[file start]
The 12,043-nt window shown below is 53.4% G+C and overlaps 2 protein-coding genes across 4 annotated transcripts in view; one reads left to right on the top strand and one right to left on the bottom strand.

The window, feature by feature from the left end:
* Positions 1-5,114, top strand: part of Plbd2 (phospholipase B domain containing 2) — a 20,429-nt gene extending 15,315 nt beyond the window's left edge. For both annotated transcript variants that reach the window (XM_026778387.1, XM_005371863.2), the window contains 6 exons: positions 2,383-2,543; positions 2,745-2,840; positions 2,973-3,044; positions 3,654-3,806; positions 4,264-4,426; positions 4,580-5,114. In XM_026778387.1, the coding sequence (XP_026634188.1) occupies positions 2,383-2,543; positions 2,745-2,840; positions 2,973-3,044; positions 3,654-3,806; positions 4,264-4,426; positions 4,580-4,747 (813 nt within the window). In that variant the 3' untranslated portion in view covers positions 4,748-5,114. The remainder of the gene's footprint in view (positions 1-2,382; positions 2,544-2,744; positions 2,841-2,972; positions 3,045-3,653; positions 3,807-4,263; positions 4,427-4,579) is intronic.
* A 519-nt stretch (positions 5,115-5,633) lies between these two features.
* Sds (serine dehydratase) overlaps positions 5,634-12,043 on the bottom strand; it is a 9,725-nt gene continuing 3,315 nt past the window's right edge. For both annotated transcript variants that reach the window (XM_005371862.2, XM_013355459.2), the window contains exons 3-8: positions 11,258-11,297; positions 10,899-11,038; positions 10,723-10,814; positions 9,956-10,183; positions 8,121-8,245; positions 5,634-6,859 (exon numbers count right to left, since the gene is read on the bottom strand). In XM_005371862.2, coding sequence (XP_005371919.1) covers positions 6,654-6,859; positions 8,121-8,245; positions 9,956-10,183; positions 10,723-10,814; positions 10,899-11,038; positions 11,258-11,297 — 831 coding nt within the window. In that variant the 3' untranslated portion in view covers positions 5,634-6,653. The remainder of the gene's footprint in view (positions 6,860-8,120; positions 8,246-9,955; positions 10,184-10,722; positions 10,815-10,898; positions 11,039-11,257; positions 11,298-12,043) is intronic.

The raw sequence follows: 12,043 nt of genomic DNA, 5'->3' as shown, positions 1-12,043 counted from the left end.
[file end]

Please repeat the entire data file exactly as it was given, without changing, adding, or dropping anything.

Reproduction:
The 12,043-nt window shown below is 53.4% G+C and overlaps 2 protein-coding genes across 4 annotated transcripts in view; one reads left to right on the top strand and one right to left on the bottom strand.

The window, feature by feature from the left end:
* Positions 1-5,114, top strand: part of Plbd2 (phospholipase B domain containing 2) — a 20,429-nt gene extending 15,315 nt beyond the window's left edge. For both annotated transcript variants that reach the window (XM_026778387.1, XM_005371863.2), the window contains 6 exons: positions 2,383-2,543; positions 2,745-2,840; positions 2,973-3,044; positions 3,654-3,806; positions 4,264-4,426; positions 4,580-5,114. In XM_026778387.1, the coding sequence (XP_026634188.1) occupies positions 2,383-2,543; positions 2,745-2,840; positions 2,973-3,044; positions 3,654-3,806; positions 4,264-4,426; positions 4,580-4,747 (813 nt within the window). In that variant the 3' untranslated portion in view covers positions 4,748-5,114. The remainder of the gene's footprint in view (positions 1-2,382; positions 2,544-2,744; positions 2,841-2,972; positions 3,045-3,653; positions 3,807-4,263; positions 4,427-4,579) is intronic.
* A 519-nt stretch (positions 5,115-5,633) lies between these two features.
* Sds (serine dehydratase) overlaps positions 5,634-12,043 on the bottom strand; it is a 9,725-nt gene continuing 3,315 nt past the window's right edge. For both annotated transcript variants that reach the window (XM_005371862.2, XM_013355459.2), the window contains exons 3-8: positions 11,258-11,297; positions 10,899-11,038; positions 10,723-10,814; positions 9,956-10,183; positions 8,121-8,245; positions 5,634-6,859 (exon numbers count right to left, since the gene is read on the bottom strand). In XM_005371862.2, coding sequence (XP_005371919.1) covers positions 6,654-6,859; positions 8,121-8,245; positions 9,956-10,183; positions 10,723-10,814; positions 10,899-11,038; positions 11,258-11,297 — 831 coding nt within the window. In that variant the 3' untranslated portion in view covers positions 5,634-6,653. The remainder of the gene's footprint in view (positions 6,860-8,120; positions 8,246-9,955; positions 10,184-10,722; positions 10,815-10,898; positions 11,039-11,257; positions 11,298-12,043) is intronic.

The raw sequence follows: 12,043 nt of genomic DNA, 5'->3' as shown, positions 1-12,043 counted from the left end.